“That’s Mr. Letro’s view,” Licata said. “Our view is the president does not represent the university community in the same way. Certainly he is at the top of the representative of our university, but he does not represent the university in the way that elected governance leaders do.”

The chairs of the Faculty Senate, Professional Staff Senate and Student Association Senate are elected to represent the views of the university.

“We were trying to include shared governance in the governance of the UB Foundation and one of the values of shared governance is total transparency because when you communicate with trust and total transparency, things tend to move forward,” Glick said.

Shared governance is the concept of large, complex educational institutions having all five pillars of governance at the table for every major decision, according to Glick.

The five pillars of governance include students, faculty, professional staff, administration and the various councils and boards, Glick said.

The UB Foundation, UB Council and Alumni Association are examples of said councils and boards.

Glick said shared governance is not only based on transparency, but also honesty collaboration and “making sure that all the stakeholders’ opinions have been heard before any decisions are actually made.”

Flexibility is also another important tenet of shared governance, he said.

Glick doesn’t want any energy to be wasted on conspiracies or rumors. He instead wants that energy to go toward “making the university a better place” for the students, professional staff, faculty and community.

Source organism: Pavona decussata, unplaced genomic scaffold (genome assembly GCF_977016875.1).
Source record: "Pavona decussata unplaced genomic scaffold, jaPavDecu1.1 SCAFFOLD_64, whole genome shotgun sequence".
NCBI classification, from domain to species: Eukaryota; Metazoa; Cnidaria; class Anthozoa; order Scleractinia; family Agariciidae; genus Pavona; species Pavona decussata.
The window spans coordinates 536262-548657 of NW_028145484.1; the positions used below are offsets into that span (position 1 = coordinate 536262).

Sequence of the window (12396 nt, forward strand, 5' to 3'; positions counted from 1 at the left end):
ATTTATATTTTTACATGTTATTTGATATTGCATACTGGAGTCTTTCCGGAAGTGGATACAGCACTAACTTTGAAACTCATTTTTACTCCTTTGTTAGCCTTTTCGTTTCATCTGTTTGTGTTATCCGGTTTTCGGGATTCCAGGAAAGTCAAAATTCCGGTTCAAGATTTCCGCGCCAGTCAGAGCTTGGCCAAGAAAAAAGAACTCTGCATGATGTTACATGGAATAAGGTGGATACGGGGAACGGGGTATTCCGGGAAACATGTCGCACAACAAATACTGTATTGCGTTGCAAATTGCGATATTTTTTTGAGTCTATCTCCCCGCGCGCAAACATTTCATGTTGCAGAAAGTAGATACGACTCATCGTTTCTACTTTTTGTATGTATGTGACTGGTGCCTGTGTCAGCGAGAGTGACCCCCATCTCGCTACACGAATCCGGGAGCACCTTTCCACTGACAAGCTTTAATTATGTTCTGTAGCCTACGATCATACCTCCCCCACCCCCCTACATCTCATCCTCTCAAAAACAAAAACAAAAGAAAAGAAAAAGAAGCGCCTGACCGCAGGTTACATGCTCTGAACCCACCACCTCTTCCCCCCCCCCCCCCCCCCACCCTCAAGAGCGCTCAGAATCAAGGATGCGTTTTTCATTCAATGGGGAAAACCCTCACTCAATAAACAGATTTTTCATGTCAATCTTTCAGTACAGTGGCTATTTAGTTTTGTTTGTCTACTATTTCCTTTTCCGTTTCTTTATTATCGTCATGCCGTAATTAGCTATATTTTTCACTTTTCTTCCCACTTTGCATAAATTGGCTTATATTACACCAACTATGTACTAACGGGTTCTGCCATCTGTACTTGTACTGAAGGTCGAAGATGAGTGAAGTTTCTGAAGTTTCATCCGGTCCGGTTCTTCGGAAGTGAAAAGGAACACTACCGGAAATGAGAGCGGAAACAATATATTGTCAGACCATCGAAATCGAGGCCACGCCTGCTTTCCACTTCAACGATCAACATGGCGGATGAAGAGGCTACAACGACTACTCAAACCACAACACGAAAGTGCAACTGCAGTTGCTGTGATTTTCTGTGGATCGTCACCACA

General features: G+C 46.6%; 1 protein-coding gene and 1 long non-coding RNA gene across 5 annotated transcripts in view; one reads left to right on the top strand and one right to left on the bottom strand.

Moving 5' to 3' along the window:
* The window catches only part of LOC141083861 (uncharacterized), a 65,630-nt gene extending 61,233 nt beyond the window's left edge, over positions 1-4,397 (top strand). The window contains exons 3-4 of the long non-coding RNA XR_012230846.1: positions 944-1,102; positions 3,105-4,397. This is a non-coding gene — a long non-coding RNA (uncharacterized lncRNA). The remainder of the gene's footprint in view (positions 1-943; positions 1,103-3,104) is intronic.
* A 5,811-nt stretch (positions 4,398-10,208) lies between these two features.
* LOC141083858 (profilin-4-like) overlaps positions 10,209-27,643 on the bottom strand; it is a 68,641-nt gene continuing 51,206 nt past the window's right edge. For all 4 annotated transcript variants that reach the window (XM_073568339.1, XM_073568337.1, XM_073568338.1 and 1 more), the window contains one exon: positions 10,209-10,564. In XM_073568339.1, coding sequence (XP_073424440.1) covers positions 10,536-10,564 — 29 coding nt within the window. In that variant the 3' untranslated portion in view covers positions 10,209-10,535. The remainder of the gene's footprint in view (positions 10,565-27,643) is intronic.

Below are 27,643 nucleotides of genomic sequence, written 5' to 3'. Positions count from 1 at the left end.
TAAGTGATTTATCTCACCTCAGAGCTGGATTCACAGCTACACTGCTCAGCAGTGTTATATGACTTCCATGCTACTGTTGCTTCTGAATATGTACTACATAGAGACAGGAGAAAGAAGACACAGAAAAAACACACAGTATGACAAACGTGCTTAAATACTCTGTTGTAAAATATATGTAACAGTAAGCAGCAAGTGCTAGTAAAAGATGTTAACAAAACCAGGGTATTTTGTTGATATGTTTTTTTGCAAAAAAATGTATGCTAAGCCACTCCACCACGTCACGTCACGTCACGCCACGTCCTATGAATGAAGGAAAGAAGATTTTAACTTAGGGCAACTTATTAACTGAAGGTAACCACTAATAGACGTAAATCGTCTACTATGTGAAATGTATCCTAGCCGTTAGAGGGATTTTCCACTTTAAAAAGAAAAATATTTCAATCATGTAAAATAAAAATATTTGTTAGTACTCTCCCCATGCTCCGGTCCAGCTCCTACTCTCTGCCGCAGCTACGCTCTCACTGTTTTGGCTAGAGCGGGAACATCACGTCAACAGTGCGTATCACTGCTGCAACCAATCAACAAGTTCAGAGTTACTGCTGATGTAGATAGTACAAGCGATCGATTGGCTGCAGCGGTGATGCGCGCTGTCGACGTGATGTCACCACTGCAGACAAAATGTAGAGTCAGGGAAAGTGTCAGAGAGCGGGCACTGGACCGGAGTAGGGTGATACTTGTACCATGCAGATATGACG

UBF is very careful to “be proper” about their actions, Licata said.

“President Tripathi has expressed that the foundation is an independent entity and independent of UB and what we are asking for really is a fairly significant change in the status quo,” Licata said. “Dr. Glick and I in our terms as chairs in our respective senates have really pushed for the idea of shared governance.”

Licata believes every decision made that affects the mission or identity of the university should be done with input from everyone who is affected.

Members of the Faculty Senate had mixed reactions to Glick’s proposal.

“I think I’ve read in other news organizations that there’s still some faculty members that are very unhappy about this,” Glick said. “When you represent 1800 faculty members you just can’t make everyone happy, but this was an effort to try to make the majority of the people happy and to represent them.”

The Faculty Senate has changed its bylaws so that staff and students are represented on the executive committee. The Professional Staff Senate is currently working on an amendment that will allow faculty and students to sit on the staff executive committee, according to Licata.

“There were no bridges burned and if in the future the UB Foundation wants to reach out to us again, we would consider our offer again,” Glick said. “We would have to reevaluate everything and the time and the circumstances.”

Ashley Inkumsah is the co-senior editor and can be reached at